By Nicholas Foster
In the last 20 years, there has been a lot of hand-wringing about jazz—specifically what it is, is not and whether anyone still cares enough to draw the line. During the last 20 years, there has been a nearly equal amount of indifference, if not disdain for the whole conversation—not least from the members of the Tulsa-based Jacob Fred Jazz Odyssey (JFJO), who this year embark on their third decade of challenging (when not outright ignoring) the stereotypes and rules of “jazz.”
In their current incarnation, JFJO is somewhat of a study in economy, having been pared down to just three members after the critically-acclaimed “Race Riot Suite,” which boasted a nine-person lineup featuring no less than five horns.
By Patrick Creedon
The philosophers of old were driven by their desire to know empirically what made up not only the world but man. This desire oft went unfulfilled due to the mercurial nature of people’s consciousness and the inherent biases of the individual philosophers.
The nature of the mind has always fascinated those philosophers, but it was not until the late 1800s that anyone resembling a scientist began to tackle the problem of ascertaining individual variations in thought. That was when Wilhelm Wundt set up the first psychology laboratory at the University of Leipzig.
Therein lies the goal of the psychological sciences: to measure, model and predict the way people behave, think and perceive in our world. That desire for clarity in regards to understanding humanity remains very popular, as psychology is one of the most, if not the most, popular major in the United States.
Photo courtesy Aljazeera America
In the picture above, protestors are guarding a barricade in front of one of Sloviansk’s police headquarters. They are part of a group of pro-Russian separatists who captured the building along with the executive committee building and SBU (the Ukrainian secret service) office. Ukrainian Interior Minister Arsen Avakov has called this group terrorists.
26 days. In 26 days, the semester will be over, the seniors graduated, the summer started and the 2013–2014 school year behind us forever. While the end of the semester is still three weeks away, the Collegian’s semester will end next week, as our last issue of the year will hit the stands on April 21.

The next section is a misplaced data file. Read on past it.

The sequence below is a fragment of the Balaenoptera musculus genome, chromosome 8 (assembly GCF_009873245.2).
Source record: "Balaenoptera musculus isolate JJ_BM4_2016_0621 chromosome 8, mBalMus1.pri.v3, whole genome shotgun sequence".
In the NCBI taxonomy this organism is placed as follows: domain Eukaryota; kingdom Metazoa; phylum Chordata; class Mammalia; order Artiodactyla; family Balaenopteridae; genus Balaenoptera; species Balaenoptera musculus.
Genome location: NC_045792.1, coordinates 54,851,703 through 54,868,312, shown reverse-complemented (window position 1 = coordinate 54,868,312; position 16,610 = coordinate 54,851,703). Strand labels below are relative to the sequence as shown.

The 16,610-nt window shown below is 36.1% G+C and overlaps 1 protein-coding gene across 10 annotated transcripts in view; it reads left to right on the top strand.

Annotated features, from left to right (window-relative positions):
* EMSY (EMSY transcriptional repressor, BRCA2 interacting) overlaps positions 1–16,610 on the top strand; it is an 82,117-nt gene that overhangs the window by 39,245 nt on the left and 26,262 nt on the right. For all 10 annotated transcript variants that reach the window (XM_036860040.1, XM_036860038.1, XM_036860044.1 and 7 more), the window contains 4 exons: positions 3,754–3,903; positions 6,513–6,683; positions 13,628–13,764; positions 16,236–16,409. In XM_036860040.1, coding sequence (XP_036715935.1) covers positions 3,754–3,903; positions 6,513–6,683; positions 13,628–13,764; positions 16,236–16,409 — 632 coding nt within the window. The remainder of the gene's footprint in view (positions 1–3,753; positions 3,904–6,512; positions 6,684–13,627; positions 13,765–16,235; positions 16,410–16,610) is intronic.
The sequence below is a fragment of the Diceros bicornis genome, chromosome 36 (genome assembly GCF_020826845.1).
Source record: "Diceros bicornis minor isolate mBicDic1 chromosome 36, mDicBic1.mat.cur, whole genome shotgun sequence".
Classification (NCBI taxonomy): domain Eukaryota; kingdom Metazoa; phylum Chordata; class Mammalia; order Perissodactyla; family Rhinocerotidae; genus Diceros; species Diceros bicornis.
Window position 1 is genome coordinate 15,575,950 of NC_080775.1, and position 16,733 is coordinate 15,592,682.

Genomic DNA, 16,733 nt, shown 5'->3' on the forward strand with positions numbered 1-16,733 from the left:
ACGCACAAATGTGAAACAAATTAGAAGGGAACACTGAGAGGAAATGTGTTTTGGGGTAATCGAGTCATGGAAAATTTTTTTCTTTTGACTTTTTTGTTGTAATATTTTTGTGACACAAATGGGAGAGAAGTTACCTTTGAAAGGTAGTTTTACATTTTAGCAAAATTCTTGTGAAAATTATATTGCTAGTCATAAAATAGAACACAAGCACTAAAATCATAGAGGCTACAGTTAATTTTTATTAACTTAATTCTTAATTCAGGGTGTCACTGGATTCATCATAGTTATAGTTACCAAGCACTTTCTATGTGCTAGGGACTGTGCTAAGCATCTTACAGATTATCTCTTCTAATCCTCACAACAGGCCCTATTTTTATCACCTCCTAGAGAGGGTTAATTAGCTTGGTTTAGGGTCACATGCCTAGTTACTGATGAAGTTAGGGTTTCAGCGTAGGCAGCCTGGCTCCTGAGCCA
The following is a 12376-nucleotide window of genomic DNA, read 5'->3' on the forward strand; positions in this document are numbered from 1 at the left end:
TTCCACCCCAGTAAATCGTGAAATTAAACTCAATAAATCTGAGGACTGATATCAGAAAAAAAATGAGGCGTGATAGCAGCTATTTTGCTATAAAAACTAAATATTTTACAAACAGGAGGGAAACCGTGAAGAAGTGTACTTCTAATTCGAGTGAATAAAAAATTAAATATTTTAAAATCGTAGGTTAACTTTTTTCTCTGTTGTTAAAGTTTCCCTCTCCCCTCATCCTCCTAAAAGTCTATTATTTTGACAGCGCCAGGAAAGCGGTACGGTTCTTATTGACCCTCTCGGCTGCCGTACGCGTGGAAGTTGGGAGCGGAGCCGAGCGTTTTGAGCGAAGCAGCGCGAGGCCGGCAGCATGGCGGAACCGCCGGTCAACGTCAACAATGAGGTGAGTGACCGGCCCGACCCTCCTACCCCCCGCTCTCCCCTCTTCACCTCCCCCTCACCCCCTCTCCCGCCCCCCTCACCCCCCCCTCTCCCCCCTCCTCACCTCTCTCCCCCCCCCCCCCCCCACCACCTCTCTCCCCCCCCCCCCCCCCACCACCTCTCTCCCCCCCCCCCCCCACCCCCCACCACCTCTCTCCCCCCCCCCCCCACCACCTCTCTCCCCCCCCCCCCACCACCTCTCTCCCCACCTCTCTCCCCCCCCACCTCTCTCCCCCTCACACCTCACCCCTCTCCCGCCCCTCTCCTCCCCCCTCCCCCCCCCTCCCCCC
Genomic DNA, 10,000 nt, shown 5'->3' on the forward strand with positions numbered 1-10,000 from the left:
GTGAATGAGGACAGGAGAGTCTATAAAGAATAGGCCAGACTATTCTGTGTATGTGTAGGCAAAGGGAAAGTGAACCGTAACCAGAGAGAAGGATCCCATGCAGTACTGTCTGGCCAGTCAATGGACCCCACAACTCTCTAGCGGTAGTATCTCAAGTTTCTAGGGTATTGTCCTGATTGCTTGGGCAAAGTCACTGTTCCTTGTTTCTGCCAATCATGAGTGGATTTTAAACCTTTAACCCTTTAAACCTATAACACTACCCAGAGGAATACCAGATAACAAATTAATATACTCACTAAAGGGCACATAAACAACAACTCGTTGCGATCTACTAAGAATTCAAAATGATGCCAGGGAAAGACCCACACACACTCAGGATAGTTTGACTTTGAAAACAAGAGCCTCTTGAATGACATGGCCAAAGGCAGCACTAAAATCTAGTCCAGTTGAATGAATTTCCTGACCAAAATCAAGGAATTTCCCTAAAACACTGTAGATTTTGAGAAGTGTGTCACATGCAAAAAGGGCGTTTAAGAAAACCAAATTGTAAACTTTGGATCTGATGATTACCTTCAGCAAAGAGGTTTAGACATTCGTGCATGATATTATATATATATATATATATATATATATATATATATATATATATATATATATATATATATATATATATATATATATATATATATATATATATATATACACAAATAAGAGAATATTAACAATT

We’ve had a pretty good year here at the Collegian, and over the last few weeks we’ve received some awards for all our hard work. But we know we’re not the only club out there that’s been doing exciting stuff all year.
If you or your club has done anything cool this year or won any awards recently, send us a picture and a short description of what you did and we’ll run it in the paper next week. TU is a awesome place because students like you do awesome things, and you deserve to get to show off a little!
Email photos to firstname.lastname@example.org and have a great last few weeks of school. 26 days!
The federal poverty line for a single person in 2013 is $11,490 yearly or $5.45 per hour in a 40-hour week. On paper, this seems reasonable. A single person with no dependents working full time at minimum wage should be able to make more than enough to support themselves.
However the method used to determine the poverty line is outdated and a poor indicator of a living wage.
The federal poverty line is determined by multiplying the minimum cost of food by three, because when it was being developed in the 1960s, the average household spent roughly a third of its income on food.
The poverty rate has since been adjusted to take into account inflation. However, the average household now spends only about one seventh of their income on food.
By Fraser Kastner
J. Christopher Proctor
Last week the Oklahoma state legislature passed a bill that would forbid cities and counties from raising the minimum wage higher than the state minimum.
If signed by the governor, this will create a uniform minimum across the state that is in line with the federal minimum of $7.25 per hour.
This move comes in the context of the Obama administration’s recent push to raise the federal minimum wage from $7.25 to $10.10 per hour.
While cities and states across the country have embraced this change, willingly upping their minimums, these efforts have been met with ample criticism, especially in more conservative states like Oklahoma.
Graphic courtesy of the Center for Economic and Policy Research
The above graph compares minimum wage adjusted for inflation in 2012 dollars (the lower line) to what the minimum wage would be if it were tied to the growth of economic productivity.
Graphic courtesy of city-data.com
The map above shows by state how many hours per week of minimum wage are required to afford rent for an apartment at Fair Market Rent, which is the estimated rent for a piece of property given amenities and other rates for rent in that market.
Remember when the mysterious sandstone rectangle appeared last spring next to the library? Well, on Friday it just as mysteriously disappeared! This disappearance raises questions, questions that the University of Tulsa student body demands answers to, questions whose answers make for award-winning investigative journalism, questions like: What? For whom? For what purpose? How? We could go on and on, but we shan’t. Check next week to see if we discover what happened.
By Abigail LaBounty